Kamakura Daibutsu (Great Buddha)

Stand inside Buddha and contemplate life and the universe

The bronzed Great Buddha of Kamakura, also known as Kamakura Daibutsu, is a magnificent statue that dates back to the 13th century. Standing at a height of 11.3 meters and weighing 121 tons, it is the second tallest bronze Buddha in japan. This iconic statue is not only a symbol of Kamakura but also one of the most visited tourist attractions in the Kanto area.

The Great Buddha is a sight to behold, with its serene expression and majestic presence. It is a bronze statue of Amida Buddha, the Buddha of Infinite Light and Infinite Life. Similar to the Great Buddha in Nara, the Kamakura Daibutsu was originally housed inside a temple building. However, due to the repeated destruction of the temple by natural disasters, the statue was left exposed to the elements in 1498. Since then, it has stood as a venerable symbol of Kamakura, attracting visitors from all over the world.

When visiting the Great Buddha, there are several things you shouldn’t miss. One of them is the Buddha’s 1.8-meter-long straw sandals, known as warazori. These sandals were originally woven by children in 1951, and they are renewed every three years by children from the same club. Standing next to the Buddha, they serve as a reminder of the hope and dedication of the people who contributed to the statue’s creation.

Another highlight of the visit is the opportunity to explore inside the statue. For a small donation, visitors can enter the statue and experience the peaceful atmosphere within. Standing inside the Great Buddha, you can contemplate life and the universe, feeling a sense of awe and tranquility.

To get to the Kamakura Daibutsu, you can take a day trip from Tokyo. From Shinjuku Station, you can take the Shonan Shinjuku line to Kamakura Station. From there, transfer to the Enoshima Electric Railway towards Fujisawa and get off at Hase Station. The Great Buddha is just a 7-minute walk from there, and it is well signposted, making it easy to find.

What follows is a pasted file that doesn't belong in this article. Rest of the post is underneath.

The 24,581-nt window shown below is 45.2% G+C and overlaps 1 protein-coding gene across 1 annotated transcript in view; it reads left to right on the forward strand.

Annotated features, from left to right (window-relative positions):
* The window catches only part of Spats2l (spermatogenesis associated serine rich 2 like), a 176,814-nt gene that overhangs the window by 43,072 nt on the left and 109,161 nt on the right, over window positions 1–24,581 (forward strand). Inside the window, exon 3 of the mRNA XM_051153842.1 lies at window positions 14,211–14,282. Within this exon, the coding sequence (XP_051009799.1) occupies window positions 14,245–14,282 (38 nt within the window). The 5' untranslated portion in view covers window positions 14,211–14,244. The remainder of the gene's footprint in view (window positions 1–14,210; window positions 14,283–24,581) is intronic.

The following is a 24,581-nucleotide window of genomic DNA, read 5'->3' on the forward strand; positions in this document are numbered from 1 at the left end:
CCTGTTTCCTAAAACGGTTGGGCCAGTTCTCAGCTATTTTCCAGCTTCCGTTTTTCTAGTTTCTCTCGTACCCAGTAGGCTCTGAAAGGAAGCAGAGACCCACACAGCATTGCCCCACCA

The Kamakura Daibutsu is located in the grounds of Kotokuin, a temple belonging to the Jodo Sect of Buddhism. The Jodo Sect is dedicated to the liberation of all beings, and the Great Buddha serves as a symbol of their teachings. It is a place where people from all walks of life can come and seek solace, regardless of their background or beliefs. The Great Buddha is an equal opportunities Buddha, guiding all to the Pure Land.

In addition to the Great Buddha, there are other points of interest within the temple grounds. One of them is Niomon gate, the entrance to the temple. This gate is richly colored and houses two protecting Deva Kings. Behind the Buddha stands Kangetsudo Hall, which has an interesting history. Originally part of the imperial palace in 15th-century Seoul, it was later moved to Tokyo and finally to Kamakura. Inside the hall, you can find an Edo period image of Kannon Bosatsu, the Goddess of Mercy.

Kotokuin is well-equipped for visitors with restricted mobility, as there is a well signposted barrier-free route. The temple also provides accessibility features to ensure that everyone can enjoy the beauty and serenity of the Great Buddha. Tickets to Kotokuin cost 200 yen, with an additional 20 yen charge to go inside the Buddha. It is recommended to plan at least 30 minutes for the visit to fully appreciate the Kamakura Daibutsu and the other treasures at Kotokuin Temple.

It is important to note that the information provided in this article may be subject to change due to COVID-19. It is advisable to check the latest updates and guidelines before planning your visit.

In conclusion, the Great Buddha of Kamakura is a remarkable testament to the rich history and culture of Japan. Standing in its presence, you can’t help but feel a sense of awe and reverence. Whether you are a Buddhist or not, the Kamakura Daibutsu offers a spiritual experience that transcends religious boundaries. So, if you find yourself in the Kanto area, make sure to visit this iconic symbol of Kamakura and take a moment to contemplate life and the universe inside the Buddha.

Address And Maps Location:

4-2-28 Hase, Kamakura-shi, Kanagawa-ken

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